In the real world, real economy, major change in FX parities will play its own two-part role: both driving inflation and growth, and hiding the real rate of inflation. Barring worst-case geopolitical outcomes, 2010 can therefore see a prolonged commodity price upsurge driving economic growth and directly benefiting linked equities across a widening spectrum, but also definitely generating inflation.
MAJOR ASSET VALUE THEMES
Why Another Commodity Price Surge in 2010 ?
Asset value change in 2010, as in 2007-2008, will likely be driven by natural resource
and energy shortage, if there is no recession double dip. This traces to resource demand growth bumping against ceilings not only lowered by geological or other physical factors, but through the overhang of the "neoliberal age", through about 1985-2000.
This time, due also to many natural resources being pushed to near-limit spare capacity through the 2004-2007 global economic growth surge, the fuze will be shorter. The resource shortage will tend to be global and sector wide. Both food and energy, as well as agrochemicals, industrial materials, metals and minerals will be exposed to limited surplus production capacity, demand overload, rapid price growth, and high market volatility.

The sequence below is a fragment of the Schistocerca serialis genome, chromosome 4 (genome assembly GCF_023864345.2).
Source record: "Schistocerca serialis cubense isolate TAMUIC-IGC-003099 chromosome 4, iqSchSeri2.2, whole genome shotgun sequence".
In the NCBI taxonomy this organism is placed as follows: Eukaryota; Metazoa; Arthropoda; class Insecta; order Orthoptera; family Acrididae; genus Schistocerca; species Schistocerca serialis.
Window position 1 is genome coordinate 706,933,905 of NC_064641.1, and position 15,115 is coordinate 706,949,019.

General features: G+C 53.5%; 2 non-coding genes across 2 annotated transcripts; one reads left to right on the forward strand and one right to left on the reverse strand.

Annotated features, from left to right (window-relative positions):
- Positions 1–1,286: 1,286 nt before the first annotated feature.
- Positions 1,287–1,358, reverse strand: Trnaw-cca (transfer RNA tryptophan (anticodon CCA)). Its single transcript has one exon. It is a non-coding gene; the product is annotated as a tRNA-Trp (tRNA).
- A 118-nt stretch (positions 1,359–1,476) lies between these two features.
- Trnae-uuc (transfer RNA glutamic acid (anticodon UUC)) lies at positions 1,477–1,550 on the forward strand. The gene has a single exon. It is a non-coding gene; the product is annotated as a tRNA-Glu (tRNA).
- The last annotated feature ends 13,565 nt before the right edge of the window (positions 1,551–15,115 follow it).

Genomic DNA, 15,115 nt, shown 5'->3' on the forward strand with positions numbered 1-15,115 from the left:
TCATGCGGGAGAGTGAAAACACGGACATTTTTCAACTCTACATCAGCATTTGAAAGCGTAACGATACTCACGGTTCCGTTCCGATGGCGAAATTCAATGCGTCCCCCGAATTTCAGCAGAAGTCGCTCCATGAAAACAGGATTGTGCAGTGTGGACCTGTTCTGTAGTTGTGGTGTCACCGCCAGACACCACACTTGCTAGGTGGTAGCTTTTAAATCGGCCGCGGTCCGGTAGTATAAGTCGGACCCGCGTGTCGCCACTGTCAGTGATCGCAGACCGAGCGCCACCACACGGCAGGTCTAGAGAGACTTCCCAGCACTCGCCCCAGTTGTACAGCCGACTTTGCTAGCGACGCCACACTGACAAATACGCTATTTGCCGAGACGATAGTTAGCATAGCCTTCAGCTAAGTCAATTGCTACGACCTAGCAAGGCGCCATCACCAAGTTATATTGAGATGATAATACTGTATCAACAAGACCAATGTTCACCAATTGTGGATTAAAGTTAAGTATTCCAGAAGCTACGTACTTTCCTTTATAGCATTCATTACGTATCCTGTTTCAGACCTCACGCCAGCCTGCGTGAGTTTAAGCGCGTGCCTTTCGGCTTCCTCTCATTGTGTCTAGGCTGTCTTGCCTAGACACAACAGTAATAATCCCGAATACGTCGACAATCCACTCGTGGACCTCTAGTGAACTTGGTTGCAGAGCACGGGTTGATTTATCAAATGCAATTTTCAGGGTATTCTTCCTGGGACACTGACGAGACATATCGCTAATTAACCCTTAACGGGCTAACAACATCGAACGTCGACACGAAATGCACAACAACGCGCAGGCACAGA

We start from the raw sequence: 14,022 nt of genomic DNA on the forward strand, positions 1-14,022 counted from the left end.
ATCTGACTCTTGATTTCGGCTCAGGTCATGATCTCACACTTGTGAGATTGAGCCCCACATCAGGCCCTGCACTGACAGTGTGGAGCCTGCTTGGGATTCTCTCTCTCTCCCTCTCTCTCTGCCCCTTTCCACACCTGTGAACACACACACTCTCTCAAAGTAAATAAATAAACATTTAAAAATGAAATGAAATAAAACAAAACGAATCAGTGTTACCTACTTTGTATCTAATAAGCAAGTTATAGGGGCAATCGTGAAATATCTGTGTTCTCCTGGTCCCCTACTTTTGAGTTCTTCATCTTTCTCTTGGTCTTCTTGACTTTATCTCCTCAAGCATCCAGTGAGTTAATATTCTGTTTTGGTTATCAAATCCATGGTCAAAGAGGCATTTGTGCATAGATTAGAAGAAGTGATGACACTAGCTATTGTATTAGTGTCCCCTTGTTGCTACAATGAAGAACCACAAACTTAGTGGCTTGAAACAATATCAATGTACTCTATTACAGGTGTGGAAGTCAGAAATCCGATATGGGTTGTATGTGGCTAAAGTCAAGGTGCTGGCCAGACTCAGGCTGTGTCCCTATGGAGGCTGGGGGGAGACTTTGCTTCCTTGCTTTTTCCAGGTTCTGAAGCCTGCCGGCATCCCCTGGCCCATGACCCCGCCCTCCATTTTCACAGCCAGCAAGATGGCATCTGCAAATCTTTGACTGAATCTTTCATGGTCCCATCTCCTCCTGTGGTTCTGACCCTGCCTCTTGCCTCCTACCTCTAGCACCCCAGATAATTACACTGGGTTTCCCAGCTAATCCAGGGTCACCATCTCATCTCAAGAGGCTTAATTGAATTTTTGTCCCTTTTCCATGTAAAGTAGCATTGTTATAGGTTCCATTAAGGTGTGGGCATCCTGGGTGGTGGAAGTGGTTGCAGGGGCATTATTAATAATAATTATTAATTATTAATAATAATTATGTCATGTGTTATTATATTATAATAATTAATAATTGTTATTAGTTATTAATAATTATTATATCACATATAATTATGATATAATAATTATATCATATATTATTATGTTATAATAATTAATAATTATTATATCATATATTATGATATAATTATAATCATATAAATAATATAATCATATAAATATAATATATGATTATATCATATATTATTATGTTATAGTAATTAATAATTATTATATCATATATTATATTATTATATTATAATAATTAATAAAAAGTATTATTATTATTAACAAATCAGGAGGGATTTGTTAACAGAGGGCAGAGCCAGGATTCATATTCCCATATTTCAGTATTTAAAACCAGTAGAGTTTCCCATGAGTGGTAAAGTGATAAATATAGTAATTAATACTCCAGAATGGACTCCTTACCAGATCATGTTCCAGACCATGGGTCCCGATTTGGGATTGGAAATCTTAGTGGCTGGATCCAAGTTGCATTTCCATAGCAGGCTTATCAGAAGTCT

Catch up price growth for certain key commodities, including food and bioresources, uranium, possibly coal, and quick spillover to linked equities is easy to forecast.
One major driver for this, outside fundamentals like world population doubling, or adding 3 300 million (11 times US total population) in the period 1969-2009 we have the hangover from 20 or 25 years during which so-called “supply side economics” dictated strategy for natural resource, food, energy and minerals producers. This diktat featured financial and economic operations with generalized, sometimes strong supply-limiting impacts.